The presence of thiolated compounds allows the immobilization of enzymes on glyoxyl agarose at mild pH values: New strategies of stabilization by multipoint covalent attachment
Highly activated glyoxyl-supports rapidly immobilize proteins at pH 10 (where the ɛ-amino groups of the Lys groups of the protein surface are very reactive), and stabilize them by multipoint covalent attachment. However, they do not immobilize proteins at pH 8. This paper shows that the enzyme immobilization at this mild pH value is possible by incubation of the enzymes in the presence of different thiolated compounds (dithiothreitol, DTT; was selected as optimal reagent). The thiolated compounds (even the not reducing ones) stabilized the imino bonds formed at pH 8 between the aldehydes in the support and the amino groups of the protein. However, thiolated compounds are unable to reduce the imino bonds or the aldehyde groups and a final reduction step (e.g., using sodium borohydride) was always necessary. After enzyme immobilization through the most reactive amino group of the protein, the further incubation of this immobilized enzyme at pH 10 would improve the reactivity of the ɛ-amino groups of the Lys residues of the protein surface. Then, an intense multipoint covalent reaction of the enzyme with the dense layer of glyoxyl groups in the support could be obtained, increasing the stability of the immobilized enzyme. Using three different industrially relevant enzymes (penicillin G acylase from Escherichia coli (PGA), lipase from Bacillus thermocatenulatus (BTL2) and glutaryl acylase from Pseudomonas sp. (GA)), new immobilized-stabilized biocatalysts of the enzymes were produced. After reduction, the preparations incubated at pH 10 were more stable than those that were only immobilized and reduced at pH 8. In the case of the PGA, this preparation was even 4–5-fold more stable than those obtained by direct immobilization at pH 10 (around 40,000–50,000-fold more stable than the soluble enzyme).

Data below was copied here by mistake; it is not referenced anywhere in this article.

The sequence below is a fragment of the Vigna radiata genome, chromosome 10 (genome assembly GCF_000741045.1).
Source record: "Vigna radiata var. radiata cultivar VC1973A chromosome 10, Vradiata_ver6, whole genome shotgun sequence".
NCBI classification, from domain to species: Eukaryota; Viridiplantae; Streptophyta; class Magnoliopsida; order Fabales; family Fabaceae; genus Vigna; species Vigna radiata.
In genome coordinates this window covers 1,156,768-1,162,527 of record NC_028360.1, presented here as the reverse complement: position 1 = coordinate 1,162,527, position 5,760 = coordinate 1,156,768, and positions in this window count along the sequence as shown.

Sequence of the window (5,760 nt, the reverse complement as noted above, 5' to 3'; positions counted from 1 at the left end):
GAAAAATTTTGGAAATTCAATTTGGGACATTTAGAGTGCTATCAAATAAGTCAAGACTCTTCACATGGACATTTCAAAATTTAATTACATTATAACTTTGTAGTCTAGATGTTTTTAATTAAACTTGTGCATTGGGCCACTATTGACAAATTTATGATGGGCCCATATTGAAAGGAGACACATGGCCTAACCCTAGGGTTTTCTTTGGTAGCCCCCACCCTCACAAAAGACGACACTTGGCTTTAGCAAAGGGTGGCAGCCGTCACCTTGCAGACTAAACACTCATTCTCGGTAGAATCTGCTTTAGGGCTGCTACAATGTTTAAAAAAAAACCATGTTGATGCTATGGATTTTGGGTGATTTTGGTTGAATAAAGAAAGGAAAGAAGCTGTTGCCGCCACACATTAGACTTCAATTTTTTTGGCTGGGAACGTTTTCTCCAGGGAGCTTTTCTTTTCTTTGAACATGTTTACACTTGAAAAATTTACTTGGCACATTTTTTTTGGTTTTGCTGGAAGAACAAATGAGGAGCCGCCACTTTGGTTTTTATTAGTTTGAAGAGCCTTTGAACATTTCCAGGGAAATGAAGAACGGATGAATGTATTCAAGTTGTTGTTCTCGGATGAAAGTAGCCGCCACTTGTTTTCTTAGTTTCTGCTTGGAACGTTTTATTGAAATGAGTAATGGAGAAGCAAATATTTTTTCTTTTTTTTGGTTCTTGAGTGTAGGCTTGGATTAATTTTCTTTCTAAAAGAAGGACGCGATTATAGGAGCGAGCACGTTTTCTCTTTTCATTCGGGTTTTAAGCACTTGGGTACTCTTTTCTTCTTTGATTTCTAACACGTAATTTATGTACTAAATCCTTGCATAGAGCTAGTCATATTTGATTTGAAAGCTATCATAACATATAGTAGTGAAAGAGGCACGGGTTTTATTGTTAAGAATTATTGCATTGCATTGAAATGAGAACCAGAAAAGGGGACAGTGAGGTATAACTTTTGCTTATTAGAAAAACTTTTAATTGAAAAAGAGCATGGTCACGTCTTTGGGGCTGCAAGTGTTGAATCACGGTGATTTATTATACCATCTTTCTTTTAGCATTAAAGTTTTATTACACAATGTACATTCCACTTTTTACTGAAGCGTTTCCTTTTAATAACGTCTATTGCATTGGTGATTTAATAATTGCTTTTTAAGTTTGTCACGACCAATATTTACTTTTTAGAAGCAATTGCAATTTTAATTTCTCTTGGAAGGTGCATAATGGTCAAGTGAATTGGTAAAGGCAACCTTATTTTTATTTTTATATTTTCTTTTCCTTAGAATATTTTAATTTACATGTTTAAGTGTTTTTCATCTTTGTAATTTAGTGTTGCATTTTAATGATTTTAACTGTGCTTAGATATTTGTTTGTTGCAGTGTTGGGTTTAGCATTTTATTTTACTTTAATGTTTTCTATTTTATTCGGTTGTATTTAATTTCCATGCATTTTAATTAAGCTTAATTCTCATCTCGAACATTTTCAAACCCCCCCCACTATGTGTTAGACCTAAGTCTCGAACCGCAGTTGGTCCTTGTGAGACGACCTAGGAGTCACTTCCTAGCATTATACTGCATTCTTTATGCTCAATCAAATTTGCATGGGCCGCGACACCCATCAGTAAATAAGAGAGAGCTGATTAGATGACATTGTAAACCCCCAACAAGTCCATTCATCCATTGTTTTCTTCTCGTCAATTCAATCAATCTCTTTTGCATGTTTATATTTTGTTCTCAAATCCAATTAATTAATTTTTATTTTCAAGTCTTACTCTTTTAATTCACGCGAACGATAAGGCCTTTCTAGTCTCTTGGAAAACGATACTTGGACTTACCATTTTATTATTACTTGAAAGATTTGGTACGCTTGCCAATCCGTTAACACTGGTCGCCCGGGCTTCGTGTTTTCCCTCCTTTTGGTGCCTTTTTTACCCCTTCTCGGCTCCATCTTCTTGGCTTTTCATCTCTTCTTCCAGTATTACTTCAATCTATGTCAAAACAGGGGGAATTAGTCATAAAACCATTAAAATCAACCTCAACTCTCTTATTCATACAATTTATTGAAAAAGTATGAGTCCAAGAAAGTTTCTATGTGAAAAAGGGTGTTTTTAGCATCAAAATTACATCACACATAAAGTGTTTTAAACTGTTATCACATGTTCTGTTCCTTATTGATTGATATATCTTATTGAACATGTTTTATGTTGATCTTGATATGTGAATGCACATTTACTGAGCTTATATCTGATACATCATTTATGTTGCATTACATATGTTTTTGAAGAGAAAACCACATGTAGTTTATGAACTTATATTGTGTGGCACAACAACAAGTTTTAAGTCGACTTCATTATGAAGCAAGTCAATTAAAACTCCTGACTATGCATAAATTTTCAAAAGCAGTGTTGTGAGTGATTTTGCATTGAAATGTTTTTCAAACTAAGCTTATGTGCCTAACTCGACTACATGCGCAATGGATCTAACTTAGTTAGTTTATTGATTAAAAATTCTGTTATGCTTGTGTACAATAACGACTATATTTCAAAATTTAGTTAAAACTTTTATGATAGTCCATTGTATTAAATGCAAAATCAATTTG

Journal: Enzyme and Microbial Technology - Volume 45, Issues 6–7, December 2009, Pages 477–483